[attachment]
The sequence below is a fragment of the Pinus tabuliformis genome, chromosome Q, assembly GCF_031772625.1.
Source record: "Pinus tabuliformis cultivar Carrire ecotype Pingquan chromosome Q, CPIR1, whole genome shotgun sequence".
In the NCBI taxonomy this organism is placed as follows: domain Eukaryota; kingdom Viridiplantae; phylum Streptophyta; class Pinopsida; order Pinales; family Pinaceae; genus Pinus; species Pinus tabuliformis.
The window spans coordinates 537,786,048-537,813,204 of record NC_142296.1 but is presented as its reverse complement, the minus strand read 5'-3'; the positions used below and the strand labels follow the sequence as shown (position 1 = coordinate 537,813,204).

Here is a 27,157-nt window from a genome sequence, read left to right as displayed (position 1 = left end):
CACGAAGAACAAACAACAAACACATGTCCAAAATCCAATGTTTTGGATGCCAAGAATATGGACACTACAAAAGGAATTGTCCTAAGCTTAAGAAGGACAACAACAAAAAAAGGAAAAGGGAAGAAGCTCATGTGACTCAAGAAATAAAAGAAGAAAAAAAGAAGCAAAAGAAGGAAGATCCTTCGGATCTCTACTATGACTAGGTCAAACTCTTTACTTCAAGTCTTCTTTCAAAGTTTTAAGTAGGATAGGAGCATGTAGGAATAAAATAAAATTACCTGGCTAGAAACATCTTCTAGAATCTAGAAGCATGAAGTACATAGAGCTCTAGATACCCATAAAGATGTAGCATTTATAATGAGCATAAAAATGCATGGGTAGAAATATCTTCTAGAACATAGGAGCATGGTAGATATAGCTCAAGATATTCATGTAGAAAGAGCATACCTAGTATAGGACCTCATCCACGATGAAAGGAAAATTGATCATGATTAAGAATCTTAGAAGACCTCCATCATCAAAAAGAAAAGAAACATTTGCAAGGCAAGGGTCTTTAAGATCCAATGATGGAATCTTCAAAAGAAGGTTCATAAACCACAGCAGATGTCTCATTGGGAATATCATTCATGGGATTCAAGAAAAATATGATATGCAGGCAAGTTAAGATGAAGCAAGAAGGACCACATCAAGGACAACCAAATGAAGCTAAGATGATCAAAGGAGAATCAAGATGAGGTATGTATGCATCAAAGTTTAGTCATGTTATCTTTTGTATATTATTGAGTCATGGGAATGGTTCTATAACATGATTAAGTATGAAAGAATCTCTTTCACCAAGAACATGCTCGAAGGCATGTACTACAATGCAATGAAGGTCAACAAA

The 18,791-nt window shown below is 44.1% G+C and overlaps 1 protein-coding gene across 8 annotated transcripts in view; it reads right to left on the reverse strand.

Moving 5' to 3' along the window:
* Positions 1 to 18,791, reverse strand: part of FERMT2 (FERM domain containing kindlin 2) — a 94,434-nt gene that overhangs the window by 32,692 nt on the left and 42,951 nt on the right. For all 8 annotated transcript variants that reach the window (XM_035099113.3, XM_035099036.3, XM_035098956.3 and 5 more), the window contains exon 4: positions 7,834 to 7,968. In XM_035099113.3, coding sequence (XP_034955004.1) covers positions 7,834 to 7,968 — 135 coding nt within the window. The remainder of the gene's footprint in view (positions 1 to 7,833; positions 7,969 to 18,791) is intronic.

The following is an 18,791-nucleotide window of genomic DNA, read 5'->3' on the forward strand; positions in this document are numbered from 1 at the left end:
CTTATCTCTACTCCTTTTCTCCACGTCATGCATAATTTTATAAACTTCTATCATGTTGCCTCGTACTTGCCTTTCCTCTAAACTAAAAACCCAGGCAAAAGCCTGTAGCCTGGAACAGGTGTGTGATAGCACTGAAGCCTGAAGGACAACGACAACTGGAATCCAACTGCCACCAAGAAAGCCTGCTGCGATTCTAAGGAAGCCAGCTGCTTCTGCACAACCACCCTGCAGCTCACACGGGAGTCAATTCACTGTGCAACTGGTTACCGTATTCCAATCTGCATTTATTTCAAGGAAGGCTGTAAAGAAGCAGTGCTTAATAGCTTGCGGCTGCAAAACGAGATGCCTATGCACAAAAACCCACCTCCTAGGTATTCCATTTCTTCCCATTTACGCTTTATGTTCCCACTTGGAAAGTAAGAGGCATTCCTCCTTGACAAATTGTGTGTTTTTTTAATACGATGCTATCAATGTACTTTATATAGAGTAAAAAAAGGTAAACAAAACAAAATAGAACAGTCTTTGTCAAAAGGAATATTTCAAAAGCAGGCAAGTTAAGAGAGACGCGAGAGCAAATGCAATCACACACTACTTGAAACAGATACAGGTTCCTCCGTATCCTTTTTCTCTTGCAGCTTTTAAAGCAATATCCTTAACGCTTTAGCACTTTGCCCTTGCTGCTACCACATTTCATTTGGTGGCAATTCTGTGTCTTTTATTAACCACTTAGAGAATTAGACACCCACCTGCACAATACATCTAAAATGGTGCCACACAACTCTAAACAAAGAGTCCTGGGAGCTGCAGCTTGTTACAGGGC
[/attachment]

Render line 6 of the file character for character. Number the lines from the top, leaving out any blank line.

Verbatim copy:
CACGAAGAACAAACAACAAACACATGTCCAAAATCCAATGTTTTGGATGCCAAGAATATGGACACTACAAAAGGAATTGTCCTAAGCTTAAGAAGGACAACAACAAAAAAAGGAAAAGGGAAGAAGCTCATGTGACTCAAGAAATAAAAGAAGAAAAAAAGAAGCAAAAGAAGGAAGATCCTTCGGATCTCTACTATGACTAGGTCAAACTCTTTACTTCAAGTCTTCTTTCAAAGTTTTAAGTAGGATAGGAGCATGTAGGAATAAAATAAAATTACCTGGCTAGAAACATCTTCTAGAATCTAGAAGCATGAAGTACATAGAGCTCTAGATACCCATAAAGATGTAGCATTTATAATGAGCATAAAAATGCATGGGTAGAAATATCTTCTAGAACATAGGAGCATGGTAGATATAGCTCAAGATATTCATGTAGAAAGAGCATACCTAGTATAGGACCTCATCCACGATGAAAGGAAAATTGATCATGATTAAGAATCTTAGAAGACCTCCATCATCAAAAAGAAAAGAAACATTTGCAAGGCAAGGGTCTTTAAGATCCAATGATGGAATCTTCAAAAGAAGGTTCATAAACCACAGCAGATGTCTCATTGGGAATATCATTCATGGGATTCAAGAAAAATATGATATGCAGGCAAGTTAAGATGAAGCAAGAAGGACCACATCAAGGACAACCAAATGAAGCTAAGATGATCAAAGGAGAATCAAGATGAGGTATGTATGCATCAAAGTTTAGTCATGTTATCTTTTGTATATTATTGAGTCATGGGAATGGTTCTATAACATGATTAAGTATGAAAGAATCTCTTTCACCAAGAACATGCTCGAAGGCATGTACTACAATGCAATGAAGGTCAACAAA